Jessie Goodman (right) and Brandon Smitty — Photo: WTVC
A pastor in Tennessee has reportedly refused to grant a funeral to a dying man because his son is gay.
The 71-year-old man, who has remained unnamed to protect his privacy, was refused one of his dying wishes because his son, Jessie Goodman, is gay and and engaged to partner Brandon Smitty.
Goodman’s father, who reportedly only has days to live, requested two things: that his funeral be held at Lee’s Chapel Baptist Church in Sweetwater, Tenn., and that his son sing “The Anchor Holds” during the service.
But Goodman told WTVC that when church officials found out that Goodman and his fiance would be involved, they refused permission for his father’s service to be held at the church.
“They’re punishing my dad for a lifestyle choice I’ve made,” Goodman said. “It’s not me up there in a casket. It’s him.”
He added: “As long as I was going to take part in any way, he [Goodman’s father] could not have his service there.”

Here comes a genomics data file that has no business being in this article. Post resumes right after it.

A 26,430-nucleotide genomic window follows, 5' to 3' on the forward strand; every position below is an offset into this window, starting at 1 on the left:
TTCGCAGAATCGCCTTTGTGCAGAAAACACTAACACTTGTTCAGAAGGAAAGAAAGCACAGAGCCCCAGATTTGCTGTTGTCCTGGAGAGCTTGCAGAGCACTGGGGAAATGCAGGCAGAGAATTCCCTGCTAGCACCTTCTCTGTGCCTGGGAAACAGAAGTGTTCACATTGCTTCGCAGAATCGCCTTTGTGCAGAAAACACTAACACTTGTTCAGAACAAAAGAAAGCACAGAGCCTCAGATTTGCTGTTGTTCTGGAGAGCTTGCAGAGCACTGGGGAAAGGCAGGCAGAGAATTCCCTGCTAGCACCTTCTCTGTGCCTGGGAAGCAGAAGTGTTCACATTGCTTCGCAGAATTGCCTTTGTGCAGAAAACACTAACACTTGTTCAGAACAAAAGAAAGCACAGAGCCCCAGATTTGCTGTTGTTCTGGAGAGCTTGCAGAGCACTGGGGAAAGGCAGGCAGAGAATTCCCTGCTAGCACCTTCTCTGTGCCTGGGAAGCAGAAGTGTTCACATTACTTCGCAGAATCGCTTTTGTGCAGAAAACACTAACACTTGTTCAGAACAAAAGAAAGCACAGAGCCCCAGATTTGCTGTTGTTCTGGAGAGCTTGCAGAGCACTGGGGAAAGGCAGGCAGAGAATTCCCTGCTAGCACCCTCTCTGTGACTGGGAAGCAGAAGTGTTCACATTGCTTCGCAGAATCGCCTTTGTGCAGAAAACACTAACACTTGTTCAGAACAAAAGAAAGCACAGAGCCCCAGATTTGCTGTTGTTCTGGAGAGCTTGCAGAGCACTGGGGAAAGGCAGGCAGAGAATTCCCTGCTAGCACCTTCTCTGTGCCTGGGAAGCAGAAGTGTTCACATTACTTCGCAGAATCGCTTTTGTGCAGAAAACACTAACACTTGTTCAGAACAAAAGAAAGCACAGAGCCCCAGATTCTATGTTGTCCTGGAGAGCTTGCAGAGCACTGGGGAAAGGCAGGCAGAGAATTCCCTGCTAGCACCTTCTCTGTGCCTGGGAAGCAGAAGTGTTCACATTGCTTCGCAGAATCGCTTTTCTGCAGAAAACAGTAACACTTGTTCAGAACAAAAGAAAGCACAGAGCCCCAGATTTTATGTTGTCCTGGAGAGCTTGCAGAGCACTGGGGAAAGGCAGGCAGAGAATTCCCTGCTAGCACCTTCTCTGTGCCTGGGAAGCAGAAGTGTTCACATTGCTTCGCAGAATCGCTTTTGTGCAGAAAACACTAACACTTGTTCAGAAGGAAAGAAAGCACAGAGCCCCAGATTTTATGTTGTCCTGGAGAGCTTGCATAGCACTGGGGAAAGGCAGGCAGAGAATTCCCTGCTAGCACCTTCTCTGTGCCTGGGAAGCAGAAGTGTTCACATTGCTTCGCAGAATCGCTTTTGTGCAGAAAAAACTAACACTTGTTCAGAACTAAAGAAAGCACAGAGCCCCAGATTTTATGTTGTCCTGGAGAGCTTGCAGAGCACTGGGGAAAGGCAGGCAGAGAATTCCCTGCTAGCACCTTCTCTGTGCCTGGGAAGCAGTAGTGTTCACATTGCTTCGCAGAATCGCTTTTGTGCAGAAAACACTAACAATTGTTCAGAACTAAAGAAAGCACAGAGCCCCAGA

Goodman said that he was told by longtime church member Daryl Morrow that he could attend the funeral, but his partner could not, “and that if he did come, he would be asked to leave.”
WTVC spoke to Morrow, who confirmed his belief that Goodman’s fiance should not attend the funeral, but added that the family should still be allowed to hold the service at Lee’s Chapel.
Goodman said that when his father found out that his funeral “wouldn’t happen” at the church, “he had a very hurt look on his face when we told him that.”
The church’s pastor, Jay Scruggs, refused to comment, instead saying he would only discuss the story after Goodman’s father had died.
The service will now reportedly take place at a funeral home in the Sweetwater area, with Goodman able to honor at least one of his father’s wishes: he will still sing “The Anchor Holds.”
Watch WTVC’s report below:
Support Metro Weekly’s Journalism
These are challenging times for news organizations. And yet it’s crucial we stay active and provide vital resources and information to both our local readers and the world. So won’t you please take a moment and consider supporting Metro Weekly with a membership? For as little as $5 a month, you can help ensure Metro Weekly magazine and MetroWeekly.com remain free, viable resources as we provide the best, most diverse, culturally-resonant LGBTQ coverage in both the D.C. region and around the world. Memberships come with exclusive perks and discounts, your own personal digital delivery of each week’s magazine (and an archive), access to our Member's Lounge when it launches this fall, and exclusive members-only items like Metro Weekly Membership Mugs and Tote Bags! Check out all our membership levels here and please join us today!